7 Reasons Why Comfort Reads Are So Important

Comfort Read (noun) - An old favourite book which is re-read when a person needs something familiar which makes them feel ... um, well, comforted. Known for consumption along with warm beverages while in pyjamas and possibly yelling at parents to go fetch some chocolate.


Shush - it's a technical definition, you know.

I am a huge, huge fan of comfort reading. It makes me so freaking happy - because who doesn't want to meet a bunch of old friends between the pages of a paperback while things are getting all topsy-turvey IRL? Who doesn't have those moments when you just need to step back into the lovely veneer of memories and familiar stretches of the imagination?

But - you cry - what exactly is it that makes these comfort reads so important? (And if you haven't been crying that ... again, shush. You're ruining my great introduction.) Well, allow me to enlighten you:

#1 ~ You Know You're in for a Good Read

You know the deal. The feeling. You open a book that you absolutely can't wait for - maybe you've been waiting for it for ages, maybe the blurb looks like the plot was made for you, maybe it's a book from your favourite author that you only just found out about.

And after about a chapter or two, your heart sinks. Because, sure, it's okay. But man, you wanted more.

The one type of book which doesn't have that problem is (you guessed it) a comfort read, And I suppose you could say that lack of jeopardy makes things dull, but I'm definitely not going to. I mean A GOOD READ, GUARANTEED, PEOPLE.


Huh. That kind of rhymed.

#2 ~ The Memories

MEMMMORIEEEEES! ALLLLL ALLOOONNNNE IN THE MOOOOONNNLIIGHT!

No! Er, hold on a second *turns around in a desperate effort to get musical theatre Lara inside her box*

*modulated wailing from inside the box*

Sorry about that. Anyway, yes. I was talking about memories. If you were to pick one of my comfort reads off the shelf in my bedroom, I could probably flick to a random chapter and take you back to the first time I read it. I could point to a particular food stain and tell you whether it was chocolate or chorizo or barbecue crisps. In one particular case, I can even sniff a page and explain that this is the section of the book that got vomited on.

(By the way, I still feel really, really terrible about that. I was in hospital at the time though, so ... blame the morphine.)

My point? Comfort reads are like time machines you can hold. And I just love that kind of real-life magic.

#3 ~ Sometimes it's nice to know how things end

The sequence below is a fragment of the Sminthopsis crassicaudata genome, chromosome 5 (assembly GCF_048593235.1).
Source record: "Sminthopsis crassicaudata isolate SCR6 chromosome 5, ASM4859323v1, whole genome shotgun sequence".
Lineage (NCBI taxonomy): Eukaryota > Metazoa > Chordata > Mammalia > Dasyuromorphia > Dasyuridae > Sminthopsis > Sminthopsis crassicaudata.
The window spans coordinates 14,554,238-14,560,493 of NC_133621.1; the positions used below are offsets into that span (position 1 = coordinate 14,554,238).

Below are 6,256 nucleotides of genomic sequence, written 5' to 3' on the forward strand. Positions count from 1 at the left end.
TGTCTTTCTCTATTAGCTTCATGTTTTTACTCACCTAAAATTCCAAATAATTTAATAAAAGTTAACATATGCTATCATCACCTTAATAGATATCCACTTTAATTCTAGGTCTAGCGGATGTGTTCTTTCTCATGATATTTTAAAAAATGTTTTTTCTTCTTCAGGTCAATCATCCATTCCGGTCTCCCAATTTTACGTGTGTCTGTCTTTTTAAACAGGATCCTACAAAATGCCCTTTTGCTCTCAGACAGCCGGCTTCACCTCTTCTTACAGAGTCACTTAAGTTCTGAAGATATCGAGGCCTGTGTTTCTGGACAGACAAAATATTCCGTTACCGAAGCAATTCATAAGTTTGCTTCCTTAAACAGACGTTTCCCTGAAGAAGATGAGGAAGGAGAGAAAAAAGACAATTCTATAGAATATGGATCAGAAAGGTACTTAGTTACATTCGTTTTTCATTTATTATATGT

I do not deal well with suspense. None of you have ever seen me watch a remotely scary movie, but it really isn't pretty - I jump at anything resembling a loud noise, and local dogs have been known to mistake me as one of their own thanks to the whimpering.

So sometimes it's nice not to be shredding myself apart as the book reaches a climax, is all.

#4 ~ You can skip the dull bits with no shame

It's okay, Agnes, listen! I said there was no shame!

There are some people who skip boring sections of a book the first time round with no worries whatsoever, but unfortunately I do not have the confidence or the devil-may-care attitude to do this. Which is probably why I end up reading so much more slowly than everyone else.

But what I like about a comfort read is that know it absolutely inside out. Not only could I read it literally from back to front and still know what was going on, but I can even open it to my favourite chapters without looking at page numbers. My oldest copies often just unfold themselves to the page or paragraph I've read the most.

It's a beautiful feeling to be able to find that exact part of a book that complements the emotions tumbling through your skull. Sometimes, I think it's the only thing that keeps me from becoming even more unhinged than I already am.

#5 ~ The details seem endless

So, you know when I just said that I know my comfort reads absolutely inside out?

Well, it turns out that I also discover something new each and every time I read them. Because CONTRADICTIONS, FOLKS!

I will be honest, in that I'm semi-exclusively talking about Harry Potter here; I don't think I'm ever going to get my head round the absolutely mind-boggling level of worldbuilding with a whole lifetime of re-reads, so there's no way I could have taken in even half the detail the first time.

Maybe I was lying about the exclusivity, because that kind of applies to every re-read I do. I'm always finding out new things about characters, discovering hidden corners of settings ... and guess what.

I love it.

#6 ~ No danger of getting attached to dead characters